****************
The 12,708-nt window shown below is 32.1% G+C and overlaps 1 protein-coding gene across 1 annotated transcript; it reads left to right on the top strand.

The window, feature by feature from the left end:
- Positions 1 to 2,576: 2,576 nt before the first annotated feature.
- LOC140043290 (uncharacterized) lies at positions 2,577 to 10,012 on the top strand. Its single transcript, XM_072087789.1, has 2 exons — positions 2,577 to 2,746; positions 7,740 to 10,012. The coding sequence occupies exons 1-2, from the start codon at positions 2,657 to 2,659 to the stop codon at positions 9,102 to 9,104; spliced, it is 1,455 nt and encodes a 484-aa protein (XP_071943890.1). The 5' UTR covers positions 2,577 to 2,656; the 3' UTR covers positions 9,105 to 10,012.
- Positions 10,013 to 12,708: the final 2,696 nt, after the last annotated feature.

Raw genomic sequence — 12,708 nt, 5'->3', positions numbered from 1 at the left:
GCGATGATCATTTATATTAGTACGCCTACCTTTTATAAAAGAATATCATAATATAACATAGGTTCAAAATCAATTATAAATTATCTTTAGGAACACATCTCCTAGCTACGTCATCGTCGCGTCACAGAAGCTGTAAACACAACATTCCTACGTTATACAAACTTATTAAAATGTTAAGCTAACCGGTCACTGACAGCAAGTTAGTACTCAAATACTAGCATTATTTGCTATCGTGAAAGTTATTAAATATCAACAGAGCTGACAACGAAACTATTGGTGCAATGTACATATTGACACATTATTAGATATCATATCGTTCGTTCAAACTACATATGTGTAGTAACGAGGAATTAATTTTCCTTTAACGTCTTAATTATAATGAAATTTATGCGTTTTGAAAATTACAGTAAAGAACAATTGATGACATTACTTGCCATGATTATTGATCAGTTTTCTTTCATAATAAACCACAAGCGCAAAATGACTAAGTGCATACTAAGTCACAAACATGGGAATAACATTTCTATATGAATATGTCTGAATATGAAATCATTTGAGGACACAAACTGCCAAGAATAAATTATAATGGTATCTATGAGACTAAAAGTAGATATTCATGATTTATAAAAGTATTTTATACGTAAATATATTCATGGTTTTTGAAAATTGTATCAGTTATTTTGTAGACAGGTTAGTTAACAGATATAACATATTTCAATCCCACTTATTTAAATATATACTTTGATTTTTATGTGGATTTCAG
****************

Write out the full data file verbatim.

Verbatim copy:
The 12,708-nt window shown below is 32.1% G+C and overlaps 1 protein-coding gene across 1 annotated transcript; it reads left to right on the top strand.

The window, feature by feature from the left end:
- Positions 1 to 2,576: 2,576 nt before the first annotated feature.
- LOC140043290 (uncharacterized) lies at positions 2,577 to 10,012 on the top strand. Its single transcript, XM_072087789.1, has 2 exons — positions 2,577 to 2,746; positions 7,740 to 10,012. The coding sequence occupies exons 1-2, from the start codon at positions 2,657 to 2,659 to the stop codon at positions 9,102 to 9,104; spliced, it is 1,455 nt and encodes a 484-aa protein (XP_071943890.1). The 5' UTR covers positions 2,577 to 2,656; the 3' UTR covers positions 9,105 to 10,012.
- Positions 10,013 to 12,708: the final 2,696 nt, after the last annotated feature.

Raw genomic sequence — 12,708 nt, 5'->3', positions numbered from 1 at the left:
GCGATGATCATTTATATTAGTACGCCTACCTTTTATAAAAGAATATCATAATATAACATAGGTTCAAAATCAATTATAAATTATCTTTAGGAACACATCTCCTAGCTACGTCATCGTCGCGTCACAGAAGCTGTAAACACAACATTCCTACGTTATACAAACTTATTAAAATGTTAAGCTAACCGGTCACTGACAGCAAGTTAGTACTCAAATACTAGCATTATTTGCTATCGTGAAAGTTATTAAATATCAACAGAGCTGACAACGAAACTATTGGTGCAATGTACATATTGACACATTATTAGATATCATATCGTTCGTTCAAACTACATATGTGTAGTAACGAGGAATTAATTTTCCTTTAACGTCTTAATTATAATGAAATTTATGCGTTTTGAAAATTACAGTAAAGAACAATTGATGACATTACTTGCCATGATTATTGATCAGTTTTCTTTCATAATAAACCACAAGCGCAAAATGACTAAGTGCATACTAAGTCACAAACATGGGAATAACATTTCTATATGAATATGTCTGAATATGAAATCATTTGAGGACACAAACTGCCAAGAATAAATTATAATGGTATCTATGAGACTAAAAGTAGATATTCATGATTTATAAAAGTATTTTATACGTAAATATATTCATGGTTTTTGAAAATTGTATCAGTTATTTTGTAGACAGGTTAGTTAACAGATATAACATATTTCAATCCCACTTATTTAAATATATACTTTGATTTTTATGTGGATTTCAG